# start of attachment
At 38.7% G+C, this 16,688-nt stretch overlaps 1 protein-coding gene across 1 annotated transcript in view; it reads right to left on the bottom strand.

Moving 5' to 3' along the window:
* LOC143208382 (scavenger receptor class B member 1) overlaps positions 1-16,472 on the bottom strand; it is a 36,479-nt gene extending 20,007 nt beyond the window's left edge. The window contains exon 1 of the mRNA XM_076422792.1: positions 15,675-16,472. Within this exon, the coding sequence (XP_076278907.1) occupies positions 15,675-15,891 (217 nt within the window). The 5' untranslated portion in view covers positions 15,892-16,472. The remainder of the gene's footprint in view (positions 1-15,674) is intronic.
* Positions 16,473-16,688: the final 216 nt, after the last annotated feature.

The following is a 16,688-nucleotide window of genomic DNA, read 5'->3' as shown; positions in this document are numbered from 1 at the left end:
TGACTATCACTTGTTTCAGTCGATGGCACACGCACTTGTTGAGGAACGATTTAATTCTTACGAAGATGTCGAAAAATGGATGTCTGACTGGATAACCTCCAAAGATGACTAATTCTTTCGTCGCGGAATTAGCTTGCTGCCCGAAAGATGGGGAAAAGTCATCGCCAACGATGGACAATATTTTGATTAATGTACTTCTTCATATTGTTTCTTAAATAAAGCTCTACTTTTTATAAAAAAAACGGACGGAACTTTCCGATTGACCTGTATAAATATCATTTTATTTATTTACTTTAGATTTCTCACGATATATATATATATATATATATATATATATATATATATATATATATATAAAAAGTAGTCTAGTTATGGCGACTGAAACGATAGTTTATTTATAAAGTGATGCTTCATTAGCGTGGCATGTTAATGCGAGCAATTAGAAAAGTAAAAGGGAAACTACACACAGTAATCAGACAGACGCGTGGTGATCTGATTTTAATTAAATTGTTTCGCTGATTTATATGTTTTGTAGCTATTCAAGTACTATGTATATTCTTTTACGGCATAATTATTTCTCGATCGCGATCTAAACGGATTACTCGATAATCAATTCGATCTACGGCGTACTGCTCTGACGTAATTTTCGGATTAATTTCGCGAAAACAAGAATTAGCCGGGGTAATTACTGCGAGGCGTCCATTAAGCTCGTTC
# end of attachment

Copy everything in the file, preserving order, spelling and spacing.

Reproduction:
At 38.7% G+C, this 16,688-nt stretch overlaps 1 protein-coding gene across 1 annotated transcript in view; it reads right to left on the bottom strand.

Moving 5' to 3' along the window:
* LOC143208382 (scavenger receptor class B member 1) overlaps positions 1-16,472 on the bottom strand; it is a 36,479-nt gene extending 20,007 nt beyond the window's left edge. The window contains exon 1 of the mRNA XM_076422792.1: positions 15,675-16,472. Within this exon, the coding sequence (XP_076278907.1) occupies positions 15,675-15,891 (217 nt within the window). The 5' untranslated portion in view covers positions 15,892-16,472. The remainder of the gene's footprint in view (positions 1-15,674) is intronic.
* Positions 16,473-16,688: the final 216 nt, after the last annotated feature.

The following is a 16,688-nucleotide window of genomic DNA, read 5'->3' as shown; positions in this document are numbered from 1 at the left end:
TGACTATCACTTGTTTCAGTCGATGGCACACGCACTTGTTGAGGAACGATTTAATTCTTACGAAGATGTCGAAAAATGGATGTCTGACTGGATAACCTCCAAAGATGACTAATTCTTTCGTCGCGGAATTAGCTTGCTGCCCGAAAGATGGGGAAAAGTCATCGCCAACGATGGACAATATTTTGATTAATGTACTTCTTCATATTGTTTCTTAAATAAAGCTCTACTTTTTATAAAAAAAACGGACGGAACTTTCCGATTGACCTGTATAAATATCATTTTATTTATTTACTTTAGATTTCTCACGATATATATATATATATATATATATATATATATATATATATATATATATAAAAAGTAGTCTAGTTATGGCGACTGAAACGATAGTTTATTTATAAAGTGATGCTTCATTAGCGTGGCATGTTAATGCGAGCAATTAGAAAAGTAAAAGGGAAACTACACACAGTAATCAGACAGACGCGTGGTGATCTGATTTTAATTAAATTGTTTCGCTGATTTATATGTTTTGTAGCTATTCAAGTACTATGTATATTCTTTTACGGCATAATTATTTCTCGATCGCGATCTAAACGGATTACTCGATAATCAATTCGATCTACGGCGTACTGCTCTGACGTAATTTTCGGATTAATTTCGCGAAAACAAGAATTAGCCGGGGTAATTACTGCGAGGCGTCCATTAAGCTCGTTC